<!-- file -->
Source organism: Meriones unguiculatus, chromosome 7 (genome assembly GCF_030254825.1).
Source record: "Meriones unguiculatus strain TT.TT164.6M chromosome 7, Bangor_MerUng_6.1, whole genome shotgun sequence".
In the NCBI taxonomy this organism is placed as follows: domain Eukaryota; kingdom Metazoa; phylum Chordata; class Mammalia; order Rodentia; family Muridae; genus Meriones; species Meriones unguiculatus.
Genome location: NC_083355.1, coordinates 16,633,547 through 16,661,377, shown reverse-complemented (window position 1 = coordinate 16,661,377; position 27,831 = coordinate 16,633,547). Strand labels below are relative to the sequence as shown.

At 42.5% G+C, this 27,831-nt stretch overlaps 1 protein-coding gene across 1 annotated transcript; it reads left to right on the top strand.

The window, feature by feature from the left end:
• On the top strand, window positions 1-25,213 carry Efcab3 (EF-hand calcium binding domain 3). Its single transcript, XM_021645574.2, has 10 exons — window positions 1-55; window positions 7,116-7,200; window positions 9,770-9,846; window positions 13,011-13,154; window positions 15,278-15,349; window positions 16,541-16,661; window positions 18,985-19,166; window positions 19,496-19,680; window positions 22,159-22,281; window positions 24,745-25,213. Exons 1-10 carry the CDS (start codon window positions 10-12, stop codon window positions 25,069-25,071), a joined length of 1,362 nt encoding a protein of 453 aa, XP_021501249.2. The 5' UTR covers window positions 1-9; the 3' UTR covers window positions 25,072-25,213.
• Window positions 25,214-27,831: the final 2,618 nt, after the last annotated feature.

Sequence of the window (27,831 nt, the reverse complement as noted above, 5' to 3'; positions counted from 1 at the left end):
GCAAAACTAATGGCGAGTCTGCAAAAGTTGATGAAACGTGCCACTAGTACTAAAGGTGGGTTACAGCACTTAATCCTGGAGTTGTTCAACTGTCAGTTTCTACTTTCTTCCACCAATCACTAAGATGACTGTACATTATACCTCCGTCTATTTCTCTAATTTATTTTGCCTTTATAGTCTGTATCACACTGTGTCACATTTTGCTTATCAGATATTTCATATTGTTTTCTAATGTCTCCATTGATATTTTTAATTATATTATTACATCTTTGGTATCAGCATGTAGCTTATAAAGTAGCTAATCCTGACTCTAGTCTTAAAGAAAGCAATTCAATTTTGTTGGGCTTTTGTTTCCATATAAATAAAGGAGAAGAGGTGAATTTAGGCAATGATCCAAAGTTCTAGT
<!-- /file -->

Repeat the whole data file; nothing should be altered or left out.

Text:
Source organism: Meriones unguiculatus, chromosome 7 (genome assembly GCF_030254825.1).
Source record: "Meriones unguiculatus strain TT.TT164.6M chromosome 7, Bangor_MerUng_6.1, whole genome shotgun sequence".
In the NCBI taxonomy this organism is placed as follows: domain Eukaryota; kingdom Metazoa; phylum Chordata; class Mammalia; order Rodentia; family Muridae; genus Meriones; species Meriones unguiculatus.
Genome location: NC_083355.1, coordinates 16,633,547 through 16,661,377, shown reverse-complemented (window position 1 = coordinate 16,661,377; position 27,831 = coordinate 16,633,547). Strand labels below are relative to the sequence as shown.

At 42.5% G+C, this 27,831-nt stretch overlaps 1 protein-coding gene across 1 annotated transcript; it reads left to right on the top strand.

The window, feature by feature from the left end:
• On the top strand, window positions 1-25,213 carry Efcab3 (EF-hand calcium binding domain 3). Its single transcript, XM_021645574.2, has 10 exons — window positions 1-55; window positions 7,116-7,200; window positions 9,770-9,846; window positions 13,011-13,154; window positions 15,278-15,349; window positions 16,541-16,661; window positions 18,985-19,166; window positions 19,496-19,680; window positions 22,159-22,281; window positions 24,745-25,213. Exons 1-10 carry the CDS (start codon window positions 10-12, stop codon window positions 25,069-25,071), a joined length of 1,362 nt encoding a protein of 453 aa, XP_021501249.2. The 5' UTR covers window positions 1-9; the 3' UTR covers window positions 25,072-25,213.
• Window positions 25,214-27,831: the final 2,618 nt, after the last annotated feature.

Sequence of the window (27,831 nt, the reverse complement as noted above, 5' to 3'; positions counted from 1 at the left end):
GCAAAACTAATGGCGAGTCTGCAAAAGTTGATGAAACGTGCCACTAGTACTAAAGGTGGGTTACAGCACTTAATCCTGGAGTTGTTCAACTGTCAGTTTCTACTTTCTTCCACCAATCACTAAGATGACTGTACATTATACCTCCGTCTATTTCTCTAATTTATTTTGCCTTTATAGTCTGTATCACACTGTGTCACATTTTGCTTATCAGATATTTCATATTGTTTTCTAATGTCTCCATTGATATTTTTAATTATATTATTACATCTTTGGTATCAGCATGTAGCTTATAAAGTAGCTAATCCTGACTCTAGTCTTAAAGAAAGCAATTCAATTTTGTTGGGCTTTTGTTTCCATATAAATAAAGGAGAAGAGGTGAATTTAGGCAATGATCCAAAGTTCTAGT